Ottawa City Hall. (Photo/Devyn Barrie)
Quite a bit going on at City Hall these days. Here’s a few things that caught my attention. What have you been seeing that’s interesting? Let me know!
Consultations for Lincoln Fields secondary plan start in the fall
Bay Coun. Theresa Kavanagh has put out a city draft of the proposed study area for the Lincoln Fields secondary plan.
A secondary plan is a sub-plan of the city’s official plan that drills down into the needs of a local community that is expected to undergo significant change — in this case, the redevelopment of a dead mall and a forthcoming LRT station in the next few years. The city will likely use it to provide a legal framework for additional hyperlocal planning, which could come either in the form of a transit-oriented development plan (as it has done with other neighbourhoods set to receive LRT service) or a community design plan.
The first consultations for the secondary plan will come in the fall.
Official plan public meeting
One meeting you won’t want to miss if you live downtown is this public consultation on Monday (June 24) for the official plan, for urban residents. It’s at City Hall from 6:30 p.m. to 8:30 p.m.
Still time for rental housing study
The city’s rental housing accommodation study is still taking public input until June 30. Residents are invited to read a discussion paper on the topic and fill out an online survey, both of which you can get here.
OC Transpo stuff
The city strangely changed its tune on the issue of electric buses. A few weeks ago transit staff said there was no need for a pilot project on the matter. But then, at the transit commission on Wednesday, transportation general manager John Manconi said the city should go right ahead and buy two electric buses — even suggesting the city should sole-source the contract from Nova Bus. The commissioners decided the procurement should follow a competitive bid process, however.
Also, councillors are a bit ticked about the delay in launching online booking for Para Transpo…
Councillors on buses
One of the biggest pet peeves for people who rely on transit is doubtlessly the perception that many of the people who make funding decisions about it — i.e. councillors and the mayor — never or rarely use it.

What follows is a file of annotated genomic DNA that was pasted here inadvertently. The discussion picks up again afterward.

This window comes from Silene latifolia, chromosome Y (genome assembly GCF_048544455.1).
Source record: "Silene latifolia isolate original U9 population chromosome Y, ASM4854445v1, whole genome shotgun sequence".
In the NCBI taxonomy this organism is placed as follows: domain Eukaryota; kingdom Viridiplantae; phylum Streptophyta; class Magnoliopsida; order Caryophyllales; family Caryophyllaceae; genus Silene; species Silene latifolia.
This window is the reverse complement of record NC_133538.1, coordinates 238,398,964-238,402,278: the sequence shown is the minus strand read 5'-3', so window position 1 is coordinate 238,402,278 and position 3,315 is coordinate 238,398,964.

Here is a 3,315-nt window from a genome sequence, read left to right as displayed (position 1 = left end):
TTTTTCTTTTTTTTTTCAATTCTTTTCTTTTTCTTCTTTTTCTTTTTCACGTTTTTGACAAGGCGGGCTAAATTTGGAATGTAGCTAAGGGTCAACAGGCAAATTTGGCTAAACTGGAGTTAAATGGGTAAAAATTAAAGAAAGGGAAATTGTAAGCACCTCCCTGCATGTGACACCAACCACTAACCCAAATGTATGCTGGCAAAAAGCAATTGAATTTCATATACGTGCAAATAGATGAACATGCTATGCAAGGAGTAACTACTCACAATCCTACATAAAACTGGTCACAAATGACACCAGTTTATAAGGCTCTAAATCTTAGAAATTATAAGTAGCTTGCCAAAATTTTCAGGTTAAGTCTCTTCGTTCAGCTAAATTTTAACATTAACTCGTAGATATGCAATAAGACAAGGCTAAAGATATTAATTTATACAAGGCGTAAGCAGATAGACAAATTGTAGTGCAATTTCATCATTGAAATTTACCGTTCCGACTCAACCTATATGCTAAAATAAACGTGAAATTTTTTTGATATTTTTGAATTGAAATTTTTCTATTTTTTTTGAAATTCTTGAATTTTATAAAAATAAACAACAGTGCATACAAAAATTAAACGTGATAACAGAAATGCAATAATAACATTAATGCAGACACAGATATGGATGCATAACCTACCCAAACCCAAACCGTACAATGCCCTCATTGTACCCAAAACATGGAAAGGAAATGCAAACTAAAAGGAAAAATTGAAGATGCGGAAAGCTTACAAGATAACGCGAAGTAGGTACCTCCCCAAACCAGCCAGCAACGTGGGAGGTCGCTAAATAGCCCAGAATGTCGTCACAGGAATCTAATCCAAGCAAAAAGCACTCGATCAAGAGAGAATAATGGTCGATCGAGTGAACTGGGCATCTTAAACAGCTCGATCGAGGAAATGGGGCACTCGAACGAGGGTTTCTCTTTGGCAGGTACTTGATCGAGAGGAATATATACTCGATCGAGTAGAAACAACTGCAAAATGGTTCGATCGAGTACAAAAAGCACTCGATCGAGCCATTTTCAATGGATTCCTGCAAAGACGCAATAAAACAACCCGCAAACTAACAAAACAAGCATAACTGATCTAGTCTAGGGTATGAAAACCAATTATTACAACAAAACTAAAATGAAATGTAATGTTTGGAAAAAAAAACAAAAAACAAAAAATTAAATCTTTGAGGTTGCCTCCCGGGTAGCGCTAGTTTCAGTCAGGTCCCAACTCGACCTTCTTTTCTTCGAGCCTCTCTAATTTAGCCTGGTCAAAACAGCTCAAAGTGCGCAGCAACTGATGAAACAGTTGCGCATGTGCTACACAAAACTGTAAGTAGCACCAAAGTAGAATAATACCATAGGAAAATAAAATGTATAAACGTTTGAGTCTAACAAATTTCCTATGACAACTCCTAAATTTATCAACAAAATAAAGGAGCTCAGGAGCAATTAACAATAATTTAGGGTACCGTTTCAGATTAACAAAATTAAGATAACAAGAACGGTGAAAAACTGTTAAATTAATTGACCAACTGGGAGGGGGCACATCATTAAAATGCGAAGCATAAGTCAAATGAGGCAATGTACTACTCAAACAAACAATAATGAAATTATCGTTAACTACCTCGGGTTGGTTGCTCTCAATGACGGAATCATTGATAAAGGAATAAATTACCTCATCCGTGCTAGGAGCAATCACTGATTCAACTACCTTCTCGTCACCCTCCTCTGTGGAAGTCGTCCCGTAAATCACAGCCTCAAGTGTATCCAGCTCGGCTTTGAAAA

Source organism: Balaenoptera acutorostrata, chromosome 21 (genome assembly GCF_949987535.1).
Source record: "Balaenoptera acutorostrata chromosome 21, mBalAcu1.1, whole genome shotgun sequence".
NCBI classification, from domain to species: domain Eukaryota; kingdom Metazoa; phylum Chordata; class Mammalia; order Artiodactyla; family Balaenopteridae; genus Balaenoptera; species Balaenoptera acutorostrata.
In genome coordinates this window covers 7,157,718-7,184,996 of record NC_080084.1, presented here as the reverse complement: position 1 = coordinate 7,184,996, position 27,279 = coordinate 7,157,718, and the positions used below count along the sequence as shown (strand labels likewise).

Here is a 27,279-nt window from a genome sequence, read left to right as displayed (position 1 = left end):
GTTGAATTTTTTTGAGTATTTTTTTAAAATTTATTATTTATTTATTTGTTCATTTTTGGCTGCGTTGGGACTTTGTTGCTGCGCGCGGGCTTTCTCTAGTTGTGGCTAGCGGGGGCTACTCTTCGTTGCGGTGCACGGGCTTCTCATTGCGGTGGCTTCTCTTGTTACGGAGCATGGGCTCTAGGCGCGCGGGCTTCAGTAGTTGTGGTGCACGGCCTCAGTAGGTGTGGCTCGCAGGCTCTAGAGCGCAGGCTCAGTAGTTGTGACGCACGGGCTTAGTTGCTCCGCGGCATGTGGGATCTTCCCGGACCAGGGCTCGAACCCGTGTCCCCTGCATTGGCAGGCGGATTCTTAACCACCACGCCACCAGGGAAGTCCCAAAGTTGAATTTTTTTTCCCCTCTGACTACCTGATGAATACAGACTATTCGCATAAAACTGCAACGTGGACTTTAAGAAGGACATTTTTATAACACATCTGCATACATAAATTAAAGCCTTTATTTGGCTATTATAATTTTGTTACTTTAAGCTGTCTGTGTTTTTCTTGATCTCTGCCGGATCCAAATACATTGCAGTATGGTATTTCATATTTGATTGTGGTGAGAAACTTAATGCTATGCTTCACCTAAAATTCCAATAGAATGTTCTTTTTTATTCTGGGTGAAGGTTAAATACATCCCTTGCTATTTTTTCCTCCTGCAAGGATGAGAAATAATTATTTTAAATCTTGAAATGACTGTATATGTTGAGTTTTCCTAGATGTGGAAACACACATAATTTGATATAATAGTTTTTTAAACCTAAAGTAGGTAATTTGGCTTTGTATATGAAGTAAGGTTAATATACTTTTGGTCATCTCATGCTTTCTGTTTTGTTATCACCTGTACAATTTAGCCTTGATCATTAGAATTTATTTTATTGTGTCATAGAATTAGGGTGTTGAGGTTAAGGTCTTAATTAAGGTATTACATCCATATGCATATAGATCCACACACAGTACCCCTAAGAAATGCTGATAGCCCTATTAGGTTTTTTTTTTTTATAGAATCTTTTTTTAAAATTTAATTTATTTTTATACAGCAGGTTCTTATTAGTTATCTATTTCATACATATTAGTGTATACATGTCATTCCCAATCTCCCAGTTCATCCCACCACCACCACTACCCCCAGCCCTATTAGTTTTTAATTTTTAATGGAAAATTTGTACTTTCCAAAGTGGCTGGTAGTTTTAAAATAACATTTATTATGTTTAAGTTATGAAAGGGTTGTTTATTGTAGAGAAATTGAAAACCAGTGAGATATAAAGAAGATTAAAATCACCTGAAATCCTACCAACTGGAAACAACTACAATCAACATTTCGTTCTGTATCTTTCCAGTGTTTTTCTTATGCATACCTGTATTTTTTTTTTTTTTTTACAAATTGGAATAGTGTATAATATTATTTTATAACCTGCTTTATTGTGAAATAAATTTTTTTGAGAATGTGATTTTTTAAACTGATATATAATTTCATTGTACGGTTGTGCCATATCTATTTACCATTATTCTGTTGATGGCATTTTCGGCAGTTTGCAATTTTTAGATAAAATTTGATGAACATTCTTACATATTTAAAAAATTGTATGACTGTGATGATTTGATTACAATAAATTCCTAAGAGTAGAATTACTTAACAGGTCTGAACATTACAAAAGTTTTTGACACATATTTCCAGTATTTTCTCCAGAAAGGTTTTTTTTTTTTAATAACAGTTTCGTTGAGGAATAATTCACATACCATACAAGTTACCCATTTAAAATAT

Case in point: on Wednesday Coun. Carol Anne Meehan revealed in a tweet she drove to the transit commission meeting, a trip that took an hour and a half due to traffic.
People board an OC Transpo bus downtown. (Photo/Devyn Barrie)
My two cents is that transit riders are really looking for politicians to set a good example and make a bigger effort to use transit. Most people understand politicians have busy schedules and sometimes they have no choice but to drive given how slow transit service can be sometimes — but nobody is going to buy the “I don’t have time” line from a councillor who also just spent an hour and a half sitting in traffic.
Meehan deserves some recognition, however. She does make an effort to use transit and has advocated for better service at city meetings. Her advocacy for the federal government to open more satellite offices in the suburbs is of great help to reduce pressure on congested roads.
In her newsletter to constituents on Friday she suggested there should be more bus rapid transit from her ward: “I will be meeting with senior city planners to discuss BRT (bus rapid transit) on existing roads from the south end that would operate during the morning and evening commute. This has not been done on Ottawa roads before. I want to try it, because frankly, there are no other solutions that we can implement right now. I will keep you informed about every step of the process and engage you before anything is implemented,” she wrote. She added that while LRT will help when it eventually opens, it will not solve all problems, especially for people further out.
But, back to the issue of councillors riding the bus. Why don’t we see it more often? Riding the bus is chock full of benefits for the discerning councillor. They could spend the time replying to emails, reading meeting memos and reports or engage with their constituents or the driver to find out what’s on their minds. Not to mention the experience would provide insights that would help them advocate for their transit-riding peers.
Transit in the suburbs is particularly tough, but even out there it’s possible for councillors to do it. For example, Innes Coun. Laura Dudas said she takes it about 4-5 times per month, sometimes around the local community and sometimes to get to City Hall.